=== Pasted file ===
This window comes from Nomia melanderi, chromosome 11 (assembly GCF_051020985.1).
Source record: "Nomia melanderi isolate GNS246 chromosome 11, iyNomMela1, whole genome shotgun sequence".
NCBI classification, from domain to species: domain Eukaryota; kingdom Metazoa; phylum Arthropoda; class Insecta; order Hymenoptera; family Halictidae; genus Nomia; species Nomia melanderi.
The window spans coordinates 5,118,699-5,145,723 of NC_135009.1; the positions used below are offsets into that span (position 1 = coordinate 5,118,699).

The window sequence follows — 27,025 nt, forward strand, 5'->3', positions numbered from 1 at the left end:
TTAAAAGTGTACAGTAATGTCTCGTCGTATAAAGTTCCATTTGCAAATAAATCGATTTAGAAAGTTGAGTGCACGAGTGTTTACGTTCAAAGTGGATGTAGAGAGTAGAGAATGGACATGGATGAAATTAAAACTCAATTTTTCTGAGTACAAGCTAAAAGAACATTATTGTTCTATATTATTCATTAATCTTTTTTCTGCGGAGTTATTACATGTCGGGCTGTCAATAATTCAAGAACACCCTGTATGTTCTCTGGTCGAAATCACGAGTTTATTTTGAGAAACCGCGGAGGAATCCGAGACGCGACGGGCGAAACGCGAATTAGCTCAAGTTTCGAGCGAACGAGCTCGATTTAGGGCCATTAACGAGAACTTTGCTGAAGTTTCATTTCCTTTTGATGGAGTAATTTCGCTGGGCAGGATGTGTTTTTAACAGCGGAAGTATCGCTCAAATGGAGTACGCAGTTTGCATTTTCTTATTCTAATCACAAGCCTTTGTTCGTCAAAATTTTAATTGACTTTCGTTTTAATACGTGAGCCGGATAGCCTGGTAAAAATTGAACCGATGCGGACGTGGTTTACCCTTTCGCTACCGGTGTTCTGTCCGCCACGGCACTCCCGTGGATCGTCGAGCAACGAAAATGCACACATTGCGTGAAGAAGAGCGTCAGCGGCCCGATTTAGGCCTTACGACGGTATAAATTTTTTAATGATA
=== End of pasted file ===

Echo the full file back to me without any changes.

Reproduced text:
This window comes from Nomia melanderi, chromosome 11 (assembly GCF_051020985.1).
Source record: "Nomia melanderi isolate GNS246 chromosome 11, iyNomMela1, whole genome shotgun sequence".
NCBI classification, from domain to species: domain Eukaryota; kingdom Metazoa; phylum Arthropoda; class Insecta; order Hymenoptera; family Halictidae; genus Nomia; species Nomia melanderi.
The window spans coordinates 5,118,699-5,145,723 of NC_135009.1; the positions used below are offsets into that span (position 1 = coordinate 5,118,699).

The window sequence follows — 27,025 nt, forward strand, 5'->3', positions numbered from 1 at the left end:
TTAAAAGTGTACAGTAATGTCTCGTCGTATAAAGTTCCATTTGCAAATAAATCGATTTAGAAAGTTGAGTGCACGAGTGTTTACGTTCAAAGTGGATGTAGAGAGTAGAGAATGGACATGGATGAAATTAAAACTCAATTTTTCTGAGTACAAGCTAAAAGAACATTATTGTTCTATATTATTCATTAATCTTTTTTCTGCGGAGTTATTACATGTCGGGCTGTCAATAATTCAAGAACACCCTGTATGTTCTCTGGTCGAAATCACGAGTTTATTTTGAGAAACCGCGGAGGAATCCGAGACGCGACGGGCGAAACGCGAATTAGCTCAAGTTTCGAGCGAACGAGCTCGATTTAGGGCCATTAACGAGAACTTTGCTGAAGTTTCATTTCCTTTTGATGGAGTAATTTCGCTGGGCAGGATGTGTTTTTAACAGCGGAAGTATCGCTCAAATGGAGTACGCAGTTTGCATTTTCTTATTCTAATCACAAGCCTTTGTTCGTCAAAATTTTAATTGACTTTCGTTTTAATACGTGAGCCGGATAGCCTGGTAAAAATTGAACCGATGCGGACGTGGTTTACCCTTTCGCTACCGGTGTTCTGTCCGCCACGGCACTCCCGTGGATCGTCGAGCAACGAAAATGCACACATTGCGTGAAGAAGAGCGTCAGCGGCCCGATTTAGGCCTTACGACGGTATAAATTTTTTAATGATA